US-based coffee giant Starbucks said Thursday that it will pay around £10 million in corporation tax in Britain in each of the next two years after lawmakers roasted the company for avoiding taxes.
Kris Engskov, the managing director of Starbucks UK, made the announcement in a speech in London amid rising public anger in austerity-hit Britain at multinationals that fail to pay enough tax.
“Today, I am announcing changes which will result in Starbucks paying higher corporation tax in the UK — above what is currently required by law,” Engskov said in the speech to the London Chamber of Commerce.
He said that in 2013 and 2014 Starbucks would not claim tax deductions for “royalties or payments related to our intercompany charges”.
“In addition, we are making a commitment that we will propose to pay a significant amount of corporation tax during 2013 and 2014 regardless of whether our company is profitable during these years,” Engskov said.
“We are still working through some of the calculations, but we believe we could pay or prepay somewhere in the range of £10 million ($16.1 million, 12.2 million euros) in each of the next two years in addition to the variety of taxes we already pay.”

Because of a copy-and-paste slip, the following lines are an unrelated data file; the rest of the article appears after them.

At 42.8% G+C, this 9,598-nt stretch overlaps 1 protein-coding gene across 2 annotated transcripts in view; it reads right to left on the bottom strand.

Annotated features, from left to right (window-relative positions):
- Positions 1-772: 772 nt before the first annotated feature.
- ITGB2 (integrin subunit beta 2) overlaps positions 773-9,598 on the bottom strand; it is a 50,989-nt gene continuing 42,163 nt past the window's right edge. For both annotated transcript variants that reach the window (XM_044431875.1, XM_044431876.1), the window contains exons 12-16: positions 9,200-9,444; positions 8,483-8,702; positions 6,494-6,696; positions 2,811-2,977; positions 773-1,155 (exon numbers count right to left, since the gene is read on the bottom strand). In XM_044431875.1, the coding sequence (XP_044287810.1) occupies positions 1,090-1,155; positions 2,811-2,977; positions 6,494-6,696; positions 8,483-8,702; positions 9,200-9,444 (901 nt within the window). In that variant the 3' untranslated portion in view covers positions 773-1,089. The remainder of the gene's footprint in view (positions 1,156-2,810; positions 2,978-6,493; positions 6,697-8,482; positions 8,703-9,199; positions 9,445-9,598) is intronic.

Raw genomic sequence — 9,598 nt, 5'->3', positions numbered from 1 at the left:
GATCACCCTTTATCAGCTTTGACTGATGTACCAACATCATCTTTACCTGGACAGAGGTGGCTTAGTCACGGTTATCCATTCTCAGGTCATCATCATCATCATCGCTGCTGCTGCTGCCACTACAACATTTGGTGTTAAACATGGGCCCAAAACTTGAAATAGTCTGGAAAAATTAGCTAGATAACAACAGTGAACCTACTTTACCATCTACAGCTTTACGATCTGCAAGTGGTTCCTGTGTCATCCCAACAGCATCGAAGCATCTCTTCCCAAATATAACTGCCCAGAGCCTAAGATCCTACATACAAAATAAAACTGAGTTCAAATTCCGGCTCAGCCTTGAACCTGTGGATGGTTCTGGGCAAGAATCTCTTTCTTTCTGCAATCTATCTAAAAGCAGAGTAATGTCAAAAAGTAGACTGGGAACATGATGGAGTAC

Starbucks had previously confirmed that it did not pay any corporation taxes in Britain for the past three years on sales worth £400 million.
It was able to do so by paying fees to other areas of its business — such as “royalty payments” for the use of the brand — which resulted in the company posting a series of losses and not having to pay any corporation tax.
British finance minister George Osborne on Monday announced a campaign against “tax dodgers” and “cowboy advisers” worth £2 billion.
Also on Monday a parliamentary committee alleged that multinationals such as Starbucks, US online retailer Amazon and Internet search giant Google were involved in the “immoral” avoidance of tax.
Margaret Hodge, who chairs the committee, said: “Global companies with huge operations in the UK generating significant amounts of income are getting away with paying little or no corporation tax here.
“This is outrageous and an insult to British businesses and individuals who pay their fair share.”